In adults, there is a spectrum of inclination to cheat or steal.
In that situtation, it makes sense for a society to reduce the opportunity to steal, rather than make it easy, because making it easier has a corrupting effect on those who might consider an itsy-bitsy little cheat, that snowballs en masse, as what were once deemed vices become widespread habits, a form of consensus-building. As we've seen post-Napster.

Thomas Phinney's picture

Bleah. Well, at least this forces me to dust off my blog again. :/

T

Si_Daniels's picture

Better late than never... send it up!

:-)

Nick Shinn's picture

Consequently shame, fear and guilt are more the inhibitors to piracy, rather than paying for your fonts being a positive act of goodwill.

I don't think these considerations of piracy or goodwill come into play in most purchases. People generally buy fonts because that's they way to get them.

ralf h.'s picture

Years ago we used Java applets for stuff like scrolling news articles on websites. You could download these applets for free from the developer, but to make them fully functional at your website you had to buy a license. You then got a license key which you would have to put as a parameter in you HTML source code. Of course, everyone could see this license key but since it was linked to the domain, no one could steal it.
The same system would work for fonts. We would just need a converter (like WEFT) to make these fonts, and the browser would have to check the license key.

@font-face {
font-family: "MyFontName";
src: url(fonts/myfontname.eot) format("truetype");
license-key: "1234567890ABCDEFGHIJKLM";
}

For the font industry this could be a really good market, and as a web designer I would love the opportunity to license good fonts for my client's websites.

ebensorkin's picture

Ralph, that's the the sort of thing I was thinking of!

BlueStreak's picture

Millions of PDFs that are downloadable on the web right now contain embedded fonts of all kinds. Is this different? Are there any pending lawsuits for fonts embedded in PDFs on websites?

Si_Daniels's picture

>Is this different?

Yes, the fonts are embedded inside the PDF and therefore follow the OpenType spec definition of document embedding, only get inside the PDF if the font vendor has set the embedding permissions to allow this, and in general font EULAs are in line with the embedding permissions in the font. Extracting a reusable font from a PDF requires hoops to be jumped through and malicious intent.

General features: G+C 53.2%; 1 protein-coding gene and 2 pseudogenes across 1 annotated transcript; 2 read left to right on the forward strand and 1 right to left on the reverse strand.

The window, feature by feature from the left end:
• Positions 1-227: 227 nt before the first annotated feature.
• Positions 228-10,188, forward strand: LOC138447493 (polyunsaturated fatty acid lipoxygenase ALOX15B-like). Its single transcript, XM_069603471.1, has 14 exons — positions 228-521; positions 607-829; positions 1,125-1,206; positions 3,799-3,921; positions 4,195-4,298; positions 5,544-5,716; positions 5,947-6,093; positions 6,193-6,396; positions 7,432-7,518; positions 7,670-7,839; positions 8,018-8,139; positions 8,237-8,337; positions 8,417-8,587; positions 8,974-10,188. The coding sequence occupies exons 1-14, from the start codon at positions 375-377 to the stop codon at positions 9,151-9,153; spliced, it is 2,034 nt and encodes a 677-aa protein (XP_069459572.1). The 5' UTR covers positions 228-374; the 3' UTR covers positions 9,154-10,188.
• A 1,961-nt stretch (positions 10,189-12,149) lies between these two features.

Contrast this with the raw font support where a font is simply linked to a web site in exactly the same way as other assets are (eg. Images). No hoops to jump through, just click on the link and permanently save the linked fonts to your local machine.

aluminum's picture

While I certainly appreciate the concerns of the font industry, I certainly hope they don't go down the path of the RIAA screaming that the sky is falling and being totally oblivious to the reality of the situation.

Who buys fonts these days? Does Mary purchase a font to design her garage sale signs? Does Bob in accounting purchase a font to format his quarterly reports to the CEO? Does Sarah who's in the 7th grade purchase an extensive font family to type up her book report?

Or is it mainly graphics professionals?

If it's the latter, I really don't see how (even though I'm not necessarily advocating it) embedded licenses would really hurt the 'real' sales numbers. One could argue that they'd perhaps go up as graphics professionals purchase more typefaces for web sites. Yes, the drawback is that Mary COULD--if she was skilled and cared enough--grab that font off of your web site for her garage sale posters. But is that REALLY a lost sale?